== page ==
The Woke crapfest of the news page attempting to control the editorial page(perhaps the world’s best) was resolved by management’s declaring the two opposing camps to be inde-
pendent actors, free to continue in their current paths. WSJ readers did react in a heartwarming way, supporting their excellent, trusted
editorial staff. Quite interestingly,
a noticeable decline in language
proficiency in WSJ news reporting occurred simultaneously. My own editorial comment is that wokism, according to empirically verifiable
facts, is simply ruthless communism
with a very thin college-educated
veneer.

Simon Denis
Simon Denis
11 months ago

We must be careful of referring to young metropolitans as “the young” – this only encourages them. Let us call them by their proper names – extremists, communists and totalitarians. They are certainly not “liberals”. It is no surprise, therefore, that such people should have taken over a formerly Maoist publication. Mao, in the name of politics just like theirs, murdered upwards of sixty million people. He is easily the equivalent of a certain German dictator. This was broadly acknowledged before the extreme Left mobilised its lumpen-intelligentsia into systematic denial, about twenty-five years ago. In “The Critic” recently, I read an article in which an anonymous academic was quoted as excusing Stalin’s atrocities on the grounds of their aims. A certain playwright and so-called “national treasure” has defended the Cambridge spies as at least working for “the right side”. The problem we face today, then, has deep roots and has been obvious to many of us for years. “Woke” is simply its most developed, threatening and openly cultic form. In essence, it is nothing but the attempt to reinvigorate so-called “class war” by introducing elements of racial hatred, the racial hatred of the rump, native populations of western Europe. In cities we are out numbered; in general we are old; and in birthrates we are all but eclipsed. We are a minority in the youngest cohorts already and will be a minority overall by mid century. Therefore, if we do not successfully quash the doctrines of “Woke” within the next five years, we are putting ourselves and our sadly few descendants in terrible danger. Totalitarians murder people, don’t forget; and they start with just this level of screaming indignation.

Drahcir Nevarc
Drahcir Nevarc
11 months ago
Reply to  Simon Denis

“Let us call them by their proper names – extremists, communists and totalitarians.”
And fascists.

Karl Francis
Karl Francis
11 months ago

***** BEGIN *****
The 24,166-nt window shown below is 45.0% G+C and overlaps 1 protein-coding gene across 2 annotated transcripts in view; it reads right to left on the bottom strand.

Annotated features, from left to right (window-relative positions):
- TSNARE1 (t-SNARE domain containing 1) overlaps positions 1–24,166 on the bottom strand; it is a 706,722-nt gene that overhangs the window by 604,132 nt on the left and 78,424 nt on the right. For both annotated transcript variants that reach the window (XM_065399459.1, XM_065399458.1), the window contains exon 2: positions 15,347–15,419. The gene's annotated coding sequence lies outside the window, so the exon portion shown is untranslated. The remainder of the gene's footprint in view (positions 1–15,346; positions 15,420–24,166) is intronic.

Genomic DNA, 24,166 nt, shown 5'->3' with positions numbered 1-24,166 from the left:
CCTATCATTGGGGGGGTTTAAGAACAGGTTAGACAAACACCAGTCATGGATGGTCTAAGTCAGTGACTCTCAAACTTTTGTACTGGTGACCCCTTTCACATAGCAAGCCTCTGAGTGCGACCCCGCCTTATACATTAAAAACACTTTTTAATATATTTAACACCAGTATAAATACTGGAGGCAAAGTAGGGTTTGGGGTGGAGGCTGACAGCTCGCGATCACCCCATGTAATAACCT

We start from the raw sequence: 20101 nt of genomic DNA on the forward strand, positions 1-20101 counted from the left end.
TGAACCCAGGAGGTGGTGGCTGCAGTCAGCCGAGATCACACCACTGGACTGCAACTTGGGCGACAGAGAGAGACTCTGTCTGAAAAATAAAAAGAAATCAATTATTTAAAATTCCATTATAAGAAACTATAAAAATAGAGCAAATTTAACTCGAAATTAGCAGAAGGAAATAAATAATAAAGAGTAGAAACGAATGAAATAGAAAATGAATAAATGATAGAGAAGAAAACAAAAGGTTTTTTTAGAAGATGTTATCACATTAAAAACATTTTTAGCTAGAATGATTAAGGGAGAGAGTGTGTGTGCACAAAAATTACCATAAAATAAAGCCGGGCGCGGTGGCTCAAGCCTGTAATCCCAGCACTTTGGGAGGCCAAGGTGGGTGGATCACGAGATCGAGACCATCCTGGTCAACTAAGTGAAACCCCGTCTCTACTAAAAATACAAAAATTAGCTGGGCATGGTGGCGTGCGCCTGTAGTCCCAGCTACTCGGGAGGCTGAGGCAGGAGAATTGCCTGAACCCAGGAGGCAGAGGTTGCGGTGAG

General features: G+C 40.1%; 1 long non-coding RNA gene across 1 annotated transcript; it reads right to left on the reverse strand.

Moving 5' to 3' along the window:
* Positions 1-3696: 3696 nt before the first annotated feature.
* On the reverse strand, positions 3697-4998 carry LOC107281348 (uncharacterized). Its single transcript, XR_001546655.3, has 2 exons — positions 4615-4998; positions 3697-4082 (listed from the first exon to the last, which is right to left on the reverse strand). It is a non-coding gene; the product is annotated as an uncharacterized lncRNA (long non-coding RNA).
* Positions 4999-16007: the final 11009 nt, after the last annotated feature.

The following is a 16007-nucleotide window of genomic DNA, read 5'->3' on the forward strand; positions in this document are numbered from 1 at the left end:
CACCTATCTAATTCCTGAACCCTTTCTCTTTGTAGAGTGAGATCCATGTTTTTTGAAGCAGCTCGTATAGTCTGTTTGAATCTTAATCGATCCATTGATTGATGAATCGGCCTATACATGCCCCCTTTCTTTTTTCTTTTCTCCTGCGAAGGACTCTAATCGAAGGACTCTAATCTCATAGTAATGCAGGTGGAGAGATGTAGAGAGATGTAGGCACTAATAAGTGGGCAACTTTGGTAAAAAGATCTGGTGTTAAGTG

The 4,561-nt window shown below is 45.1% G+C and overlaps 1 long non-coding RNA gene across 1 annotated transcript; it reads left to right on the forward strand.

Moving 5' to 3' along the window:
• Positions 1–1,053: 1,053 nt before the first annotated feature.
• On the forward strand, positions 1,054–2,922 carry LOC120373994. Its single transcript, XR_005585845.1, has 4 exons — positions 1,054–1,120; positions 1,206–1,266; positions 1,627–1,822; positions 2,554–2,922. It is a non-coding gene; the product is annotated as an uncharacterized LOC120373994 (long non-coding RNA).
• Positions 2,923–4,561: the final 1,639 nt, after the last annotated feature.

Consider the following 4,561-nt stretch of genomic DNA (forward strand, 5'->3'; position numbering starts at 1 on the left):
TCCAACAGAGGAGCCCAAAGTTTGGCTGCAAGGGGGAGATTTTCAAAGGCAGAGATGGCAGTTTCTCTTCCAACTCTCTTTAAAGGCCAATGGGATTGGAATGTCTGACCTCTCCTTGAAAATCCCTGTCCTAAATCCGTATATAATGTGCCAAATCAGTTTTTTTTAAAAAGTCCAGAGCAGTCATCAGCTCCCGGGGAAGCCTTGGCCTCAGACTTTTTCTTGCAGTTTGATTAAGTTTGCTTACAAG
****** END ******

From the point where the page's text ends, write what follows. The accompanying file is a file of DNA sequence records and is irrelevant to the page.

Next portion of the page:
Reply to  Drahcir Nevarc

Puritanical absolutists.

Graeme Laws
Graeme Laws
10 months ago
Reply to  Drahcir Nevarc

Why not just eejits?

James Joyce
James Joyce
11 months ago
Reply to  Simon Denis

Completely agree, and I object to false names in the press, i.e. progressives. I should have mentioned this; thank you for reminding me.

Lindsay G
Lindsay G
11 months ago
Reply to  Simon Denis

I am approaching 60 and my wife of 40 years and I always have been considered ‘young at heart’. Fortunately, we have no children so I am spared the worry of the dystopian future they would be facing. I feel for the sane young who face a future where the woke rule.

chris sullivan
chris sullivan
11 months ago
Reply to  Lindsay G

I have a sane 29 year old who wont have kids, works a bit , rock climbs, lives in a camper truck and is a semi full time animal right activist – seems to me to be a very sensible lifeway choice for the sane young !

Francis MacGabhann
Francis MacGabhann
11 months ago

In one way, the young and the woke are just another manifestation of an age old problem — the obnoxious teenager who assumes every idea he has is utterly original and has never occurred to anyone before he was born, much less been dismissed as nonsense by them once they reached their full height. The modern wrinkle on the problem is that they don’t appear to be reaching their full height anymore. I mean, who needs puberty blockers? The irony is that the people who stormed around Germany in the 1930s wearing brown shirts and beating up Jews were the woke of their generation.

Drahcir Nevarc
Drahcir Nevarc
11 months ago

Similarly with Mao’s Red Guard kidz during the 60’s and early 70’s.

Linda Hutchinson
Linda Hutchinson
11 months ago

I will admit here that I spouted lots of nonsense in my teens because I knew it all then; most of those in power were tolerant but only to a degree (there were always some History Man types who were down with the youth). The problem now is that those in power are facilitating the nonsense and making the adherent believe that they are correct and therefore have the right to brook no dissent.

Mirax Path
Mirax Path
11 months ago